There are plenty of raincoats out there to choose from, but they don't all offer the same level of protection. It's not always obvious, either.
Waterproof, showerproof, water-resistant and water-repellent, these are some of the terms you'll come across on your quest for waterproof clothing, but how are you supposed to know which type of jacket is right for you?
Well, that's what this guide is for! We're going to explain (in layman's terms) how to distinguish between the varying levels of water protection.
Waterproof vs Water Resistant - What's The Difference?
What Does Waterproof Mean?
When a garment is waterproof, this means that no water can penetrate it. This isn't just accomplished by the durable water-repellent treatment (DWR) or materials to which the clothing is made out of, but also how the garment is constructed.
Whilst the material and protective treatment does most of the work fending off the rain, the vulnerabilities then lie with the seams of the jacket, as water will still find its way to seep in through the holes created by stitching.
That's why in order to be classed as fully waterproof, waterproof clothing must have taped seams. The term "taped seams" refers to a thermoplastic tape used to cover the areas where the garment has been stitched together, it's applied using a combination of heat and pressure.
Garments labelled as "Waterproof" offer the most protection against water compared to the likes of showerproof, water resistant and water-repellent clothing.
How Waterproof Is A Waterproof Jacket?
Waterproof jackets (or any waterproof garment, for that matter) are measured by what's known as a hydro-static head rating. This rating (in millimetres) indicates the level of waterproof protection the jacket provides. In order to be considered waterproof, the jacket must have a hydro-static head rating of at least 1,000. A lower level rating of 5,000 will provide good protection against light rain, whereas a much higher rating of 20,000 will protect you against heavier, torrential rain.
Here at Regatta Great Outdoors, we've developed our own waterproof material named Isotex, which we use in our range of waterproof jackets, waterproof trousers and waterproof walking boots. We have varying grades of waterproof protection applied to our Isotex clothing, which you can identify using the table below:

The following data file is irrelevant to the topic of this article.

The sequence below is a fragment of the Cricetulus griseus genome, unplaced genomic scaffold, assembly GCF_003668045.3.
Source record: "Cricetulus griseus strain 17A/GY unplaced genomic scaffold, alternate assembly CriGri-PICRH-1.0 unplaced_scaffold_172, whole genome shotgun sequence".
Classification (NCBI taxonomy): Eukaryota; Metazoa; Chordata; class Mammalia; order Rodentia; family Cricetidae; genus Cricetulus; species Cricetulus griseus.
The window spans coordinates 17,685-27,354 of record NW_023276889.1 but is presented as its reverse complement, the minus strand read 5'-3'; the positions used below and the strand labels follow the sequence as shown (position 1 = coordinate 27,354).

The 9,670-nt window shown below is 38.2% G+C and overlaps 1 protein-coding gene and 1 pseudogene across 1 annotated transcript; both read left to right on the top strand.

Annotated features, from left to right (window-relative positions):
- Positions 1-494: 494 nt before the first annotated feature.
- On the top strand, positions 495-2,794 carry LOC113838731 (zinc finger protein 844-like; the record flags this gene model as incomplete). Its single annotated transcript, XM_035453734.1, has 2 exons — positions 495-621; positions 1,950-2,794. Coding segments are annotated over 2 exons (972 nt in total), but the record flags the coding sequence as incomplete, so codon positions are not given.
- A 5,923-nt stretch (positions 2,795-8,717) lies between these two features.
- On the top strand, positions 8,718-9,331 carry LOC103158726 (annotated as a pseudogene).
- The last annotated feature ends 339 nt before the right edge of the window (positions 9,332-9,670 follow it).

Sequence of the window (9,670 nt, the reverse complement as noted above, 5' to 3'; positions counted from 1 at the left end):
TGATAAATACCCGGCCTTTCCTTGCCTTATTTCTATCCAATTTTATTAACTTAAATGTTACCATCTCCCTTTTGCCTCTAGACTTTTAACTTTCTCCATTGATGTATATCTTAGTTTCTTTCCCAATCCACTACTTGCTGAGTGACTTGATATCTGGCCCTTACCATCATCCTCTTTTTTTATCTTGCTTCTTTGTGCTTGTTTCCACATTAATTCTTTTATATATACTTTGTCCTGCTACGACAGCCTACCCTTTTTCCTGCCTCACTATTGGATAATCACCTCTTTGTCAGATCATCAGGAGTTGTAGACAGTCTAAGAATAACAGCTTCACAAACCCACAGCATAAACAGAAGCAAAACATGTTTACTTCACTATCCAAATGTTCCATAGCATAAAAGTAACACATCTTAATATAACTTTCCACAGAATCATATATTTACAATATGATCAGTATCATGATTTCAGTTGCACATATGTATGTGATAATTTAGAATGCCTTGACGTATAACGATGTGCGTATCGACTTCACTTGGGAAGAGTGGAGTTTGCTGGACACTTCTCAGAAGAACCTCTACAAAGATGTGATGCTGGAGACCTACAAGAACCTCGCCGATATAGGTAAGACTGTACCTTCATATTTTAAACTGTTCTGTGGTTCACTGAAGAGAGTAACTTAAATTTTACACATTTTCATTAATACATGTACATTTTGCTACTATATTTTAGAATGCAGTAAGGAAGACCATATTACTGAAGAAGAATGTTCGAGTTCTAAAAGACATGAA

|Rating||Look out for||Resistance|
|3,000mm||Isotex||Fabric can resist 3,000mm of water pressure|
|5,000mm||Isotex 5000||Fabric can resist 5,000mm of water pressure|
|10,000mm||Isotex 10,000||Fabric can resist 10,000mm of water pressure|
|15,000mm||Isotex 15,000||Fabric can resist 15,000mm of water pressure|
|20,000mm||Isotex 20,000||Fabric can resist 20,000mm of water pressure|
For more information on how Regatta designs waterproof clothing, have a read of our waterproof technology guide.
What Does Water Resistant Mean?
Water resistant clothing works in a similar vein to Showerproof. It's the lowest form of water protection as this type of clothing typically only has a water protective treatment applied to it, as opposed to the taped seams and more technical specification of a waterproof garment.
Water-resistant clothing often needs re-treating once in a while in order to maintain a good level of water protection. You'll be able to see if your water resistant clothing is currently working by looking at how water behaves when it comes into contact with the garment. If it's working correctly, you should see the water bead up into little droplets - a little bit like how cars look when they've been rained on if they've been waxed before-hand.
Is Water Resistant The Same As Water Repellent?
Water repellency refers to how well a garment deflects water after a durable water repellent treatment (DWR) is applied.
Whilst it does sound synonymous with water resistant clothing, the term "water repellent" is simply a measurement and can be used to measure both water resistant and waterproof clothing alike.
What's Better, Water Resistant or Waterproof?
Overall, a fully waterproof garment will perform better than a water resistant one in most rainy conditions, especially the level of rain we encounter here in the UK. However, water resistant clothing is often considerably more affordable than top quality waterproof clothing, which makes it an attractive choice if you only need light protection from the rain.